Iron And Aluminum Levels In Dan River Continue To Decrease

RALEIGH, N.C. -- The latest state water quality tests show that concentrations of iron and aluminum in the Dan River continue to decrease near the site of the Eden coal ash spill.

Iron concentrations are now within state surface water quality standards at three of the four sampling stations.

The Department of Environment and Natural Resources reported Thursday that the iron level exceeds surface water quality standards at the Milton site. That site is the farthest downstream from the spill.

DENR's latest test results come from water quality samples the state agency collected through Feb. 10. The samples are from upstream and downstream of the coal ash spill site.

DENR is testing for 28 metals near the coal ash spill. Iron and aluminum are the two metals that are at or above surface water quality standards.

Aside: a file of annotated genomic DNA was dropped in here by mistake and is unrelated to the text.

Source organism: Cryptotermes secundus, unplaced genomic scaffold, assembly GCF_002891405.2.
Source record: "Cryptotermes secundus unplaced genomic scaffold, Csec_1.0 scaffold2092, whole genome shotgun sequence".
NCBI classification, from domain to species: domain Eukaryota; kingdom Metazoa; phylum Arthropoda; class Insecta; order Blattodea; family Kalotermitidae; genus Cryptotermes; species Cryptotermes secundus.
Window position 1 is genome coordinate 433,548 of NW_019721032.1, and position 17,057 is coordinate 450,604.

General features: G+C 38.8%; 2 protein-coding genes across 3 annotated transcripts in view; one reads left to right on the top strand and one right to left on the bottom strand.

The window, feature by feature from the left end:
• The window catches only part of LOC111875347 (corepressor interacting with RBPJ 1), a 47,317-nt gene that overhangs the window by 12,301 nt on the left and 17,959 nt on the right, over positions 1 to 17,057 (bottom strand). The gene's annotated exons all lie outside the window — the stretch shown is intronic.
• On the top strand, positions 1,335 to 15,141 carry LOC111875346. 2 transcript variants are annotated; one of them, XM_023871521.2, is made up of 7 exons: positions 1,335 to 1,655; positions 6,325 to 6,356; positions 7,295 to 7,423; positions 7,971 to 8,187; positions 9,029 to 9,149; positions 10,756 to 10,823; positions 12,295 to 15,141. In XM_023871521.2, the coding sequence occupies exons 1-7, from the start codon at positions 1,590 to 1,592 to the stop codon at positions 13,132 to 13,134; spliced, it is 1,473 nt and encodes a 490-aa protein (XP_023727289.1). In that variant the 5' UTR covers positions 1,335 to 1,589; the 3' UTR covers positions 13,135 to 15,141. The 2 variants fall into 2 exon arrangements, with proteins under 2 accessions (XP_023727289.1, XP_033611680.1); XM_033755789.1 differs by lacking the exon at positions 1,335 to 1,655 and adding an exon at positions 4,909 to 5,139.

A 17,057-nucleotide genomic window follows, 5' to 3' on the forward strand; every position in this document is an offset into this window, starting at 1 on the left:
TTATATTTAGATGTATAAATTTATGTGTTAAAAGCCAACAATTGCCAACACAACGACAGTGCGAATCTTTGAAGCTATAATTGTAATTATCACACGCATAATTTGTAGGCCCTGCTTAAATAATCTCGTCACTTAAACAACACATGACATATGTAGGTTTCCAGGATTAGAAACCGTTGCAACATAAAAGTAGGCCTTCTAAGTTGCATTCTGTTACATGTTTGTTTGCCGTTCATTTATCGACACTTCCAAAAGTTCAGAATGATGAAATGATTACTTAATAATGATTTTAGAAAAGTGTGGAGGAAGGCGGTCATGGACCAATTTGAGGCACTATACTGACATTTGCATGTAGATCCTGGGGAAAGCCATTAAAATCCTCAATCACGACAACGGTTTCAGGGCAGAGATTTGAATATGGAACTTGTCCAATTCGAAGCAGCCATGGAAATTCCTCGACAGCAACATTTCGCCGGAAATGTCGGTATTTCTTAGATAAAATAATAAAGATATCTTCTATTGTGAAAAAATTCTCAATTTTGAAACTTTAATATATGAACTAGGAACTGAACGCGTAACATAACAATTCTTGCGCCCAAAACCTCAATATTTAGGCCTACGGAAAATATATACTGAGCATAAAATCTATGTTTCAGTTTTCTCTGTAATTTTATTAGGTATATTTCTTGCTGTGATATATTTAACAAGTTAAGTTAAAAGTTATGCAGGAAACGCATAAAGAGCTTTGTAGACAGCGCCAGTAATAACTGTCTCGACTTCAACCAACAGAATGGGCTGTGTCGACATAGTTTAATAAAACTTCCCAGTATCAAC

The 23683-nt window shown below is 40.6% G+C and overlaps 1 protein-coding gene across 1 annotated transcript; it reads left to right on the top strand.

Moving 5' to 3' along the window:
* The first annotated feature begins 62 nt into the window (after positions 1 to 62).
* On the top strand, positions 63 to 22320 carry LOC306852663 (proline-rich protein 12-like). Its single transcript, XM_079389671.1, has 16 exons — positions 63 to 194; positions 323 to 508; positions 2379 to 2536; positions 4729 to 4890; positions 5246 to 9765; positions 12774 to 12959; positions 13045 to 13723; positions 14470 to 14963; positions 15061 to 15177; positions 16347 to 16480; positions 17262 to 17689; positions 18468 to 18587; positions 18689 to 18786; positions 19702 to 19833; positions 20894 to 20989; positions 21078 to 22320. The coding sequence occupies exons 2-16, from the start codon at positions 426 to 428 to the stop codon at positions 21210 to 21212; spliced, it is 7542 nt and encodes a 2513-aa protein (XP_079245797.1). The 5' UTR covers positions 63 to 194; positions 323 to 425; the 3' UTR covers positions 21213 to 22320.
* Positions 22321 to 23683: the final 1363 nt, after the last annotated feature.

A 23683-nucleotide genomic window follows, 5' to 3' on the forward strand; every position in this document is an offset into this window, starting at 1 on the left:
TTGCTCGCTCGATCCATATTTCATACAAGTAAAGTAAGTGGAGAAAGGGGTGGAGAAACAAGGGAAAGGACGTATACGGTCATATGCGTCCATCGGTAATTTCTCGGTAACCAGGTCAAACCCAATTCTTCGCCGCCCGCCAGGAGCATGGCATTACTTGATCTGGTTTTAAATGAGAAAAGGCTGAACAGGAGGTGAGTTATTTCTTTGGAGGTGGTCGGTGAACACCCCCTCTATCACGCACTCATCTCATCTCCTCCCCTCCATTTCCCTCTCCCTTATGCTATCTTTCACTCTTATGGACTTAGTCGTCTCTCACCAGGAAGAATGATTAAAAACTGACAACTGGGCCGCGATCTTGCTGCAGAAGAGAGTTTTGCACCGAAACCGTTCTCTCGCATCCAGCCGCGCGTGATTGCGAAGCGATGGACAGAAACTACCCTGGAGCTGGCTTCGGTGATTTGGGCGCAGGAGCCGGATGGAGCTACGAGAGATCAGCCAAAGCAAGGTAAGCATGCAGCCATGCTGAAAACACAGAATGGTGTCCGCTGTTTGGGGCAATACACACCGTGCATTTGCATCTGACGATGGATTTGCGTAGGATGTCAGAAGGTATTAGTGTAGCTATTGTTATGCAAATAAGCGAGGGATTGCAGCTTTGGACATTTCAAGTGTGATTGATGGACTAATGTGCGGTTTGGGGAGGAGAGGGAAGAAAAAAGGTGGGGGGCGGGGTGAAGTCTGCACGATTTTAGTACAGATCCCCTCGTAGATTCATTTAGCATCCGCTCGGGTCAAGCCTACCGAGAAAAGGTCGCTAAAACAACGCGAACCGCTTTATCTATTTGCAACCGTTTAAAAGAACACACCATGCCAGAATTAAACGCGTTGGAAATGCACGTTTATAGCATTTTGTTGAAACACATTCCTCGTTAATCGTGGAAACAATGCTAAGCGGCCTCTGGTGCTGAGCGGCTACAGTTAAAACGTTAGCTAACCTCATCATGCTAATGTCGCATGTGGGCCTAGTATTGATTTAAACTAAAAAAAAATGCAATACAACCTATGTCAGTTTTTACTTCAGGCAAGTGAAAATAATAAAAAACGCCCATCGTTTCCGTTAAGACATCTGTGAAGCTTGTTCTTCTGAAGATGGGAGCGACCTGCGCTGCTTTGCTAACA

Some of the initial water quality samples taken downstream of the spill site exceeded state surface water standards for arsenic, iron, aluminum and copper.

However, later tests at the same site show neither arsenic or copper exceed surface water standards.

The N.C. Department of Environment and Natural Resources reports iron and aluminum were high in water quality sampling conducted before the coal ash spill. They are also naturally occurring North Carolina soil.

DENR is also collecting and testing sediments in the river and testing fish tissues to determine whether fish are safe to eat or not.

Meanwhile, state public health officials are advising people not to eat fish from the Dan River and avoid prolonged contact with the water.

"These tests will help us better understand the extent of the damage to the Dan River caused by the coal ash spill," said Tom Reeder, director of the N.C. Division of Water Resources. "Characterizing the spill's impacts on water quality as well as fish and sediment will better inform cleanup efforts."

Duke Energy continued to remove some of the 300 cubic yards of coal ash deposited in the shallow areas of the river Wednesday.

Efforts to remove the coal ash from deeper parts of the river have been stopped until river conditions are safe.

To see a map of all the locations where DENR is sampling water quality and sediment, and collecting fish for testing, visit:


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